Our results demonstrate that mKikGR is suitable for localization microscopy using fluorescent proteins. The small photobleaching yield (6.5×10−6) is an advantage of mKikGR over reversible photoswitchable fluorescence proteins such as Dronpa which shows a photoswitching yield (from the bright to the dark state) of 3.2×10−4. Although it was demonstrated that the use of Dronpa is advantageous in photoactivation localization microscopy [20], [29] due to its efficient switching from the bright to the dark state [8], [30], [31], this rapid switching results in lower number of photons collected in single images that result in a limited spatial resolution. The large number of photons obtained from red mKikGR is useful not only in photoactivation localization microscopy, but also for single-molecule tracking. A localization precision of about 30 nm can be achieved with 100 collected photons (see Figure 7C). This result together with the total number of photons that can be collected from a single red mKikGR suggest that one should be able to record 100 images with 30 nm localization precision, which meets the requirements in most of single-molecule tracking experiments.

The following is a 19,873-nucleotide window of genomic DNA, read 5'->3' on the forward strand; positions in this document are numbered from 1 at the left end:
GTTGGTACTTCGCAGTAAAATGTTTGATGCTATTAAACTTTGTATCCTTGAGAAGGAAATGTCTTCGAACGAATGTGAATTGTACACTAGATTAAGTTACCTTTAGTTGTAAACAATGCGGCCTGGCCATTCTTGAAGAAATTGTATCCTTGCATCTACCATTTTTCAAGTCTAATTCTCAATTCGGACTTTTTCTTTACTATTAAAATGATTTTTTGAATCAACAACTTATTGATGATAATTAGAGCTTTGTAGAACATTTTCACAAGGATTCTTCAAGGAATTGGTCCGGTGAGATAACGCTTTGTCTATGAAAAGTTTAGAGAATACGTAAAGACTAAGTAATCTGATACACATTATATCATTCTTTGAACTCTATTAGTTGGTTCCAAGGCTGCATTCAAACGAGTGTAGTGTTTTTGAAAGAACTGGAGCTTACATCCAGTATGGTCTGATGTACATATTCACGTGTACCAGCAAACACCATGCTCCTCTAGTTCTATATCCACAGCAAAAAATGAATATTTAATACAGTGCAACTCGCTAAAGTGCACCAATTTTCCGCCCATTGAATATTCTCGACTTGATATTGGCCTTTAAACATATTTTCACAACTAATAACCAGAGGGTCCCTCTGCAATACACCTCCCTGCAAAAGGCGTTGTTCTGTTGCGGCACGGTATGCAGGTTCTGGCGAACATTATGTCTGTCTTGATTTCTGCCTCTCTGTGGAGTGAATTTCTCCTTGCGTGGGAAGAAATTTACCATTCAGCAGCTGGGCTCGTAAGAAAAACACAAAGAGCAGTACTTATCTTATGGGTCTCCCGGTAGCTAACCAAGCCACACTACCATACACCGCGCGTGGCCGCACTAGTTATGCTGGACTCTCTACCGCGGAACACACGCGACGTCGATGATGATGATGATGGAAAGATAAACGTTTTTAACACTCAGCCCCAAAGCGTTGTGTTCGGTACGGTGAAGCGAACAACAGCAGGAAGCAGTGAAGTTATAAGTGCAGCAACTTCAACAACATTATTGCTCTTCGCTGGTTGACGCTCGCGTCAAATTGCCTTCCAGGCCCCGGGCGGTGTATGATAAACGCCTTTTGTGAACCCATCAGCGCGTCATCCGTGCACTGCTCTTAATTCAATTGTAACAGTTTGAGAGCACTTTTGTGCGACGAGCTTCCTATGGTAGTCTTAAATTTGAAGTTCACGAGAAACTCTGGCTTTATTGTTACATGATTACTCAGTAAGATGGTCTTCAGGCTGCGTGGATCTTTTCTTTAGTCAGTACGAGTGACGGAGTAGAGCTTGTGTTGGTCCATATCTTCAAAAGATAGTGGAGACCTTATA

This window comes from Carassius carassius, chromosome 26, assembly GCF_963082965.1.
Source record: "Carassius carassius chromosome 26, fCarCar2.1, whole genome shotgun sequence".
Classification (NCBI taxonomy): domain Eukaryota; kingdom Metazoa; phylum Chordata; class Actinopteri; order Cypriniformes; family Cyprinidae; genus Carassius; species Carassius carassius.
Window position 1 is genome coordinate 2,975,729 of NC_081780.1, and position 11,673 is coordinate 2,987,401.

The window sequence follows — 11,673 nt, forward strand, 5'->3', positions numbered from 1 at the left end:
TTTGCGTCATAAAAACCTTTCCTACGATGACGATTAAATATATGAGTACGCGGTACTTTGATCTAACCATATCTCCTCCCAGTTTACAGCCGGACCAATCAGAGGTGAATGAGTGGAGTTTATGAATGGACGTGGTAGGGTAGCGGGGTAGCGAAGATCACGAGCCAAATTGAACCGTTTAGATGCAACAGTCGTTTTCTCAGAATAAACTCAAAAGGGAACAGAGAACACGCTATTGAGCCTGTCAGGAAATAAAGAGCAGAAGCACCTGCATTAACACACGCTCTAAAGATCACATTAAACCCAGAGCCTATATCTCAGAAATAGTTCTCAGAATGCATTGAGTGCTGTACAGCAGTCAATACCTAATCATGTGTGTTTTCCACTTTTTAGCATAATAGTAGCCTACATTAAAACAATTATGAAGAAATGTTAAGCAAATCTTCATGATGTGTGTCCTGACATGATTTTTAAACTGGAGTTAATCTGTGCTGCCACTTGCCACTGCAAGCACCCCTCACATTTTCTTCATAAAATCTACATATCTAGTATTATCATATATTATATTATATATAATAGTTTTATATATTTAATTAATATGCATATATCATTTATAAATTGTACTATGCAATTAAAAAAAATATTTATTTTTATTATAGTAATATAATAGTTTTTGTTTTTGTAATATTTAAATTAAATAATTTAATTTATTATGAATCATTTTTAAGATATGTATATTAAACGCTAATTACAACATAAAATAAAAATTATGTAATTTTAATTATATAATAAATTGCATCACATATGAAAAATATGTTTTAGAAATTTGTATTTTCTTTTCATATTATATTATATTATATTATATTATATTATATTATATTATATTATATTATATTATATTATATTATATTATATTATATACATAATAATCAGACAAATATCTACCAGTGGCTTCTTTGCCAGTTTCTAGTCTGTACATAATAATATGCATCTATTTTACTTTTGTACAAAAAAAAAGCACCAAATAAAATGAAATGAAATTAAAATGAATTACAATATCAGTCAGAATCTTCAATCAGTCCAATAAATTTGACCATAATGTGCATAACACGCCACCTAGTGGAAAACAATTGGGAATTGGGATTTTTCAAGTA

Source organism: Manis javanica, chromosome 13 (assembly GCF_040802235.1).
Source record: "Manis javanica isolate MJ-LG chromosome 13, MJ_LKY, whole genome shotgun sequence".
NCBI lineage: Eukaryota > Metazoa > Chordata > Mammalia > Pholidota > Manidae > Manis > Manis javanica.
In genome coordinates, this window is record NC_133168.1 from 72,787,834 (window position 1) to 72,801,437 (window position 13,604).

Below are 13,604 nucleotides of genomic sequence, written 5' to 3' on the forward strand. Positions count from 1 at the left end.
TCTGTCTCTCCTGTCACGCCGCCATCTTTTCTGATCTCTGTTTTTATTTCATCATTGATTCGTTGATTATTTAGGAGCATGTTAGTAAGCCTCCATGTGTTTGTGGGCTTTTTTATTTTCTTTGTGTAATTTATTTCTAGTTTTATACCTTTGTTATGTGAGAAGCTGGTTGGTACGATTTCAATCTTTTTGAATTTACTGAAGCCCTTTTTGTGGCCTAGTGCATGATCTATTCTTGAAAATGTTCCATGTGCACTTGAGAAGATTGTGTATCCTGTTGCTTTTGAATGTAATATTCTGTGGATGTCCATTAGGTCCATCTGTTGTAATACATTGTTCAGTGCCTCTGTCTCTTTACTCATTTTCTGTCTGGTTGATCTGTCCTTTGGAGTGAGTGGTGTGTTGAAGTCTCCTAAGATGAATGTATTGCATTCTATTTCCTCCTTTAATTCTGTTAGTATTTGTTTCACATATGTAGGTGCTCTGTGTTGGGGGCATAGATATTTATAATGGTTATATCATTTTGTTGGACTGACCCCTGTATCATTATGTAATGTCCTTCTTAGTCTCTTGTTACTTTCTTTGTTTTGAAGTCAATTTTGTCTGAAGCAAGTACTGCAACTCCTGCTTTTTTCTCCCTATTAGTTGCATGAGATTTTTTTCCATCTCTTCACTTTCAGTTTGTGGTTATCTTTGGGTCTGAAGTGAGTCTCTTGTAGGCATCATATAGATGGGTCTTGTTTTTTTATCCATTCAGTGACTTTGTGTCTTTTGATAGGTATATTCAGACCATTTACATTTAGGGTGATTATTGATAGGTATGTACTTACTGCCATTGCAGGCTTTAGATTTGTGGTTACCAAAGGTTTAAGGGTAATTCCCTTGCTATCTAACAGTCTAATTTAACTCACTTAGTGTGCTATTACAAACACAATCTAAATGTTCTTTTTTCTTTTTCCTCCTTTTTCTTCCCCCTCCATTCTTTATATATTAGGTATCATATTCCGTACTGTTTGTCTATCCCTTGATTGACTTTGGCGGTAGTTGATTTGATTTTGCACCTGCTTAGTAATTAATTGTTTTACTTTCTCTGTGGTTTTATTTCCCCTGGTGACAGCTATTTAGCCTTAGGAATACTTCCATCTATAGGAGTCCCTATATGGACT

We have produced a highly photostable, monomeric photoactivatable fluorescent protein, and characterized its photophysical properties. Its monomeric form allows it to be used as a highly specific and stable fluorescent tag. We have demonstrated that its increased photostability can be used to improve resolution of position determination, illustrating its applicability to superresolution localization microscopy. An important future direction will be the expansion of the arsenal of photoswitchable proteins to different emission wavelengths allowing for multicolor imaging.[5]

Materials and Methods


Site-directed semi-random mutations were introduced as described previously [32]. Multiple degenerative primers, greater than ten in some cases, were used together for reactions. Additional random mutations were introduced using the error-prone PCR [33].

Analytical ultracentrifugation

Sedimentation equilibrium experiments were performed using a Beckman XL-1 analytical ultracentrifuge at 20°C. Absorbance was measured at the maximum wavelength as a function of radius at 25,000 rpm.